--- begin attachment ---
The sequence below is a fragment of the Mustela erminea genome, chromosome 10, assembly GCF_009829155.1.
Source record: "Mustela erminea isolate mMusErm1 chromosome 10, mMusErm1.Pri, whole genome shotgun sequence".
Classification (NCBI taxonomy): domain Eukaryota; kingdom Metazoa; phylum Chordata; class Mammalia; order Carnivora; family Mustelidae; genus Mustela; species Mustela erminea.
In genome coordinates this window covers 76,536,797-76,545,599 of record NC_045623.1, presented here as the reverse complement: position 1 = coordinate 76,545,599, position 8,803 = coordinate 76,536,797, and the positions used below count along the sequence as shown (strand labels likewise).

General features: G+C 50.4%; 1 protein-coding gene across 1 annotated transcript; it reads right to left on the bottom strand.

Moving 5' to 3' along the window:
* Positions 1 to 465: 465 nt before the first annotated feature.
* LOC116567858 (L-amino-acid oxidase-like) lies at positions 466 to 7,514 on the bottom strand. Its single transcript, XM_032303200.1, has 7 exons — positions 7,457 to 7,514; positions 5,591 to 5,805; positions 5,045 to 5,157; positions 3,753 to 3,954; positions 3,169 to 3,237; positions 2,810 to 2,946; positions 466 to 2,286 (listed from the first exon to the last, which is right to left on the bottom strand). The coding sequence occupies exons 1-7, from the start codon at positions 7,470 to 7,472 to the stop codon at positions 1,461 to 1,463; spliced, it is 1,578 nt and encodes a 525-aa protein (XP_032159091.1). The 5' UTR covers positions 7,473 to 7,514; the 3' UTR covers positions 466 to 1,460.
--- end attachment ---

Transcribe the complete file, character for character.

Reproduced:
The sequence below is a fragment of the Mustela erminea genome, chromosome 10, assembly GCF_009829155.1.
Source record: "Mustela erminea isolate mMusErm1 chromosome 10, mMusErm1.Pri, whole genome shotgun sequence".
Classification (NCBI taxonomy): domain Eukaryota; kingdom Metazoa; phylum Chordata; class Mammalia; order Carnivora; family Mustelidae; genus Mustela; species Mustela erminea.
In genome coordinates this window covers 76,536,797-76,545,599 of record NC_045623.1, presented here as the reverse complement: position 1 = coordinate 76,545,599, position 8,803 = coordinate 76,536,797, and the positions used below count along the sequence as shown (strand labels likewise).

General features: G+C 50.4%; 1 protein-coding gene across 1 annotated transcript; it reads right to left on the bottom strand.

Moving 5' to 3' along the window:
* Positions 1 to 465: 465 nt before the first annotated feature.
* LOC116567858 (L-amino-acid oxidase-like) lies at positions 466 to 7,514 on the bottom strand. Its single transcript, XM_032303200.1, has 7 exons — positions 7,457 to 7,514; positions 5,591 to 5,805; positions 5,045 to 5,157; positions 3,753 to 3,954; positions 3,169 to 3,237; positions 2,810 to 2,946; positions 466 to 2,286 (listed from the first exon to the last, which is right to left on the bottom strand). The coding sequence occupies exons 1-7, from the start codon at positions 7,470 to 7,472 to the stop codon at positions 1,461 to 1,463; spliced, it is 1,578 nt and encodes a 525-aa protein (XP_032159091.1). The 5' UTR covers positions 7,473 to 7,514; the 3' UTR covers positions 466 to 1,460.